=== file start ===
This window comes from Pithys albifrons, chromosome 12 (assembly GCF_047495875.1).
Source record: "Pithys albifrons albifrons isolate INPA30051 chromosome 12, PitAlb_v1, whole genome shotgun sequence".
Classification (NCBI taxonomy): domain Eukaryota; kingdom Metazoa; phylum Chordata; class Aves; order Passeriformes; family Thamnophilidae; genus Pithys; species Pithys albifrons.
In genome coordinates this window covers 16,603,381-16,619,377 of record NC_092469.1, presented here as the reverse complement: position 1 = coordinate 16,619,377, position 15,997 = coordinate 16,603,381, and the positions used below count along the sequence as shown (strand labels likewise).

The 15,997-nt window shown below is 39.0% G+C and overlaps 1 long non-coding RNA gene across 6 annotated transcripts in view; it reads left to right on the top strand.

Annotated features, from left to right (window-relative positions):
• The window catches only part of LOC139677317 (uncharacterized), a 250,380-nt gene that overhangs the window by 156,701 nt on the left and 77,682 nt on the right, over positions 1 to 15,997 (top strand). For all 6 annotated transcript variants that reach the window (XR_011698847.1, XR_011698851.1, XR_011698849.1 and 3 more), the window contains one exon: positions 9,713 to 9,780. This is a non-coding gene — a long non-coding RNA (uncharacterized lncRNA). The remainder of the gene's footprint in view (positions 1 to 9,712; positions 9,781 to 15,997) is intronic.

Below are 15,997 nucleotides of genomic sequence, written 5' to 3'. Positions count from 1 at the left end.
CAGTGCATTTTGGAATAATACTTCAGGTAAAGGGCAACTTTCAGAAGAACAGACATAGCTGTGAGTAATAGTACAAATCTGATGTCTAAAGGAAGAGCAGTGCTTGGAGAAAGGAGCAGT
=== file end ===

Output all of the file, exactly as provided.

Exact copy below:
This window comes from Pithys albifrons, chromosome 12 (assembly GCF_047495875.1).
Source record: "Pithys albifrons albifrons isolate INPA30051 chromosome 12, PitAlb_v1, whole genome shotgun sequence".
Classification (NCBI taxonomy): domain Eukaryota; kingdom Metazoa; phylum Chordata; class Aves; order Passeriformes; family Thamnophilidae; genus Pithys; species Pithys albifrons.
In genome coordinates this window covers 16,603,381-16,619,377 of record NC_092469.1, presented here as the reverse complement: position 1 = coordinate 16,619,377, position 15,997 = coordinate 16,603,381, and the positions used below count along the sequence as shown (strand labels likewise).

The 15,997-nt window shown below is 39.0% G+C and overlaps 1 long non-coding RNA gene across 6 annotated transcripts in view; it reads left to right on the top strand.

Annotated features, from left to right (window-relative positions):
• The window catches only part of LOC139677317 (uncharacterized), a 250,380-nt gene that overhangs the window by 156,701 nt on the left and 77,682 nt on the right, over positions 1 to 15,997 (top strand). For all 6 annotated transcript variants that reach the window (XR_011698847.1, XR_011698851.1, XR_011698849.1 and 3 more), the window contains one exon: positions 9,713 to 9,780. This is a non-coding gene — a long non-coding RNA (uncharacterized lncRNA). The remainder of the gene's footprint in view (positions 1 to 9,712; positions 9,781 to 15,997) is intronic.

Below are 15,997 nucleotides of genomic sequence, written 5' to 3'. Positions count from 1 at the left end.
CAGTGCATTTTGGAATAATACTTCAGGTAAAGGGCAACTTTCAGAAGAACAGACATAGCTGTGAGTAATAGTACAAATCTGATGTCTAAAGGAAGAGCAGTGCTTGGAGAAAGGAGCAGT